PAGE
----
Zeldin Says No New Laws Needed To Curb Gun Crime in New York
NEW YORK NOW - Rep. Lee Zeldin, one of four Republican candidates for governor, said Thursday that Democrats should find ways for prosecutors to enforce laws already on the books to curb illegal gun trafficking in New York, rather than approve new firearm regulations.
Speaking to reporters in Albany, Zeldin said that prosecutors he’s spoken to across the state since the start of his campaign have told him the current laws aren’t being enforced.
“What I hear from prosecutors is just how often laws on the books here in New York get broken but are not prosecuted,” Zeldin said.
“This has been one of the issues nationally, where you can enact a law but if you’re not going to enforce it, then the discussions shouldn’t be about what your next law is that you're going to pass. It should be why you’re not enforcing the laws on the books.”
Democrats in the State Senate, this week, approved a package of bills aimed at reducing gun violence in New York. It’s unclear if the Assembly plans to take any of the bills up before the end of this year’s legislative session next Thursday.
Among the measures approved by the Senate are legislation that would allow lawsuits against gun manufacturers when their products fall into the wrong hands, a mandatory waiting period for firearm purchases, and more.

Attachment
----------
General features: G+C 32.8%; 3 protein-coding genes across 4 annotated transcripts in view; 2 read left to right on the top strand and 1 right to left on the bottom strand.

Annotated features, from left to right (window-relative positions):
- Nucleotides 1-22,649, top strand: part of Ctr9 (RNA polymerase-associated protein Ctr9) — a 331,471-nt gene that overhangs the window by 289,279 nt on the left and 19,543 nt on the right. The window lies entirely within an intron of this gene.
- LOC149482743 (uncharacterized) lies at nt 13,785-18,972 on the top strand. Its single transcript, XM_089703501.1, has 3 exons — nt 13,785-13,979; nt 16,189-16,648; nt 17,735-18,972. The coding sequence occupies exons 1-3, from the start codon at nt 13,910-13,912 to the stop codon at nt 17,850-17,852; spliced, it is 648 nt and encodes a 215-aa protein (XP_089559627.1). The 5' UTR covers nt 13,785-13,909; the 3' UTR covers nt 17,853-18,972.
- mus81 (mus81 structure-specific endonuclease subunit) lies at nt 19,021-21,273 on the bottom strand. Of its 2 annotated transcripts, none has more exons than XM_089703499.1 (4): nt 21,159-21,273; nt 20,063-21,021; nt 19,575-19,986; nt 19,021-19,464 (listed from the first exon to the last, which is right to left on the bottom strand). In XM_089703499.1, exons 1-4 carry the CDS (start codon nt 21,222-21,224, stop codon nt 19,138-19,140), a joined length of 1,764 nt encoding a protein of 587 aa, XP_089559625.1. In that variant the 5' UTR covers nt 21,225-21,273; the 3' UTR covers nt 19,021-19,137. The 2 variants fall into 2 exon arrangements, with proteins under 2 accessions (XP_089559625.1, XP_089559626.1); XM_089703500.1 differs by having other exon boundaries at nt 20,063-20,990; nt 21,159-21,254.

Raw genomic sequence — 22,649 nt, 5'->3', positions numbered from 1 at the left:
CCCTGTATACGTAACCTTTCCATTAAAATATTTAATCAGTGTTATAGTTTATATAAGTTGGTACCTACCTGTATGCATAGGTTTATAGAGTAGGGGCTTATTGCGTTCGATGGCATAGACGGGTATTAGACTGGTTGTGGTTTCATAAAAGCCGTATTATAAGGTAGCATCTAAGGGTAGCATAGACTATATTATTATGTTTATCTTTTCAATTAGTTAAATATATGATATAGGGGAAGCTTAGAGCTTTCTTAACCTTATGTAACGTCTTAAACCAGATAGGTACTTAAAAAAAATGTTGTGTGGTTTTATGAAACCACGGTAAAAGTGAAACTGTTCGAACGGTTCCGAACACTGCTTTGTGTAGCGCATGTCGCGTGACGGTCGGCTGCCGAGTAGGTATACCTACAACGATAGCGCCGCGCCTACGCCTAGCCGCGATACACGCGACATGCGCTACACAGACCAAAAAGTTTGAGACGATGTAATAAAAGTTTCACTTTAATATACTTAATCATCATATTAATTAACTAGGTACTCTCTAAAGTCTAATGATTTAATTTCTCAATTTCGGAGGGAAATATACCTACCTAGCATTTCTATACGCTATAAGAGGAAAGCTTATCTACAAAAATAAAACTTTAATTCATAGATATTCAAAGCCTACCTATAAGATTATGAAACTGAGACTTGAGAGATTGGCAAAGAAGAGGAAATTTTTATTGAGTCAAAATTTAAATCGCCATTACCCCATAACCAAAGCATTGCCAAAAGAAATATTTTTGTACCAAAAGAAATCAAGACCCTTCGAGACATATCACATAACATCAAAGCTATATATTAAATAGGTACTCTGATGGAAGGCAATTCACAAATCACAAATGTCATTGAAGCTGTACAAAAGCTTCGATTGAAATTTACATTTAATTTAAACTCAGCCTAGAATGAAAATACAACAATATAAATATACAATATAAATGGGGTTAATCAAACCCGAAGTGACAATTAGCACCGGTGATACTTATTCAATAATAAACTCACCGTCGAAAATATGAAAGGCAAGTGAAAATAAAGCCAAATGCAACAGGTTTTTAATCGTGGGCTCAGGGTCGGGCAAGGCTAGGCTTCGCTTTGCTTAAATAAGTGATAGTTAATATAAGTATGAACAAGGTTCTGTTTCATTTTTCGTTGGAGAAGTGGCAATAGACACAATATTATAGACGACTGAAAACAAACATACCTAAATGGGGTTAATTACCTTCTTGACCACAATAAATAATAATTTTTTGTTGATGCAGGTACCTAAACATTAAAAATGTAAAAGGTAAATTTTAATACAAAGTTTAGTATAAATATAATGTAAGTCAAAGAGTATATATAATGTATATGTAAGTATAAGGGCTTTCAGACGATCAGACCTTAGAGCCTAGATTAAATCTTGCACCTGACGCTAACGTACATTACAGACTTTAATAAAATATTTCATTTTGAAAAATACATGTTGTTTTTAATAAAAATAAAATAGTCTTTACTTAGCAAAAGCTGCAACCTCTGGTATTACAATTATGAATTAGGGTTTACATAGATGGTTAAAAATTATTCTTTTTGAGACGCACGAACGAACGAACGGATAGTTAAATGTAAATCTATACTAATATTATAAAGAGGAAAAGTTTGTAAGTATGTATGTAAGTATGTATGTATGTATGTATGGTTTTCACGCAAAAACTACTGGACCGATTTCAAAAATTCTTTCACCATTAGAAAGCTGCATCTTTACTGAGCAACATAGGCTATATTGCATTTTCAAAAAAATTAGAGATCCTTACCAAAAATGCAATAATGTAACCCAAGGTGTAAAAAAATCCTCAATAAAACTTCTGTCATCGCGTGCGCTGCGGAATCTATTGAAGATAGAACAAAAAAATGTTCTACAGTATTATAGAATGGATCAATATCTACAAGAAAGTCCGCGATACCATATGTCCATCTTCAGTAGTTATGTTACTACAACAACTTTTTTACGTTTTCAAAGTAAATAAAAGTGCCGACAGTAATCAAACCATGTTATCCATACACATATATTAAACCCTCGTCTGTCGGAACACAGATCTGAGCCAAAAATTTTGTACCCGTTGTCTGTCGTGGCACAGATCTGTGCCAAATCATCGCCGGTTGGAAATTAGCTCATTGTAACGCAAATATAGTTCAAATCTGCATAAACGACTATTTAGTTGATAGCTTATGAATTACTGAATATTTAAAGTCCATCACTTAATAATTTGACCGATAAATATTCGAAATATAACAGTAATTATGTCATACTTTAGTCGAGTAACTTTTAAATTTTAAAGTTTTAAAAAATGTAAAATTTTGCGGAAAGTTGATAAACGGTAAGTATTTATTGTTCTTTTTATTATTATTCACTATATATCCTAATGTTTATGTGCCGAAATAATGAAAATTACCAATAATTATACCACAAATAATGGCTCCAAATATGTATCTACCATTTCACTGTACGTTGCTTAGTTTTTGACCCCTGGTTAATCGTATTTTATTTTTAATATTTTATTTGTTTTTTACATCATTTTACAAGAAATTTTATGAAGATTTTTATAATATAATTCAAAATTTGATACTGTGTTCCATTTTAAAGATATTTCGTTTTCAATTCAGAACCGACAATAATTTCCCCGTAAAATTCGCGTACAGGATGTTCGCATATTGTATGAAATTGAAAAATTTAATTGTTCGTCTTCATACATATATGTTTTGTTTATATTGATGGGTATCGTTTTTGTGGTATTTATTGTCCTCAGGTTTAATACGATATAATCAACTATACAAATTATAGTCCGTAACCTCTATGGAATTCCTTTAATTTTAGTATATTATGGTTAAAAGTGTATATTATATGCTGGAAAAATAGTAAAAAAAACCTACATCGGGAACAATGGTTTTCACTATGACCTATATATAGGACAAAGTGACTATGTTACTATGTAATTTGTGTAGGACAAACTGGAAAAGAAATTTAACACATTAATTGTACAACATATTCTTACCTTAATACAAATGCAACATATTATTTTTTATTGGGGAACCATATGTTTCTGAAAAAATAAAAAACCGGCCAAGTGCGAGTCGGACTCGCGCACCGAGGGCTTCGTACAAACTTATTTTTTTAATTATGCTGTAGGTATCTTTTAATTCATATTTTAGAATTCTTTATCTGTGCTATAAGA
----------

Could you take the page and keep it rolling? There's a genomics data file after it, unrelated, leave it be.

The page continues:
Those ideas were largely panned by Republicans, who said Democrats should provide more support to members of law enforcement to address spikes in crime statewide.
Zeldin said he thought the public was more aware of issues involving state government now than in years past, when the average person may not be paying attention to what’s happening in Albany.
“When people talked about freedoms in years past, they thought we were just talking about the SAFE Act,” Zeldin said. “Government has a very high bar to meet when you’re enacting a restriction on individual liberty.”
Zeldin is one of four Republicans seeking the party’s nomination for governor, but he’s garnered the most support from county chairs than any other candidate.
Also running are former Westchester County Executive Rob Astorino, former Trump adviser Andrew Giuliani, and Lewis County Sheriff Mike Carpinelli.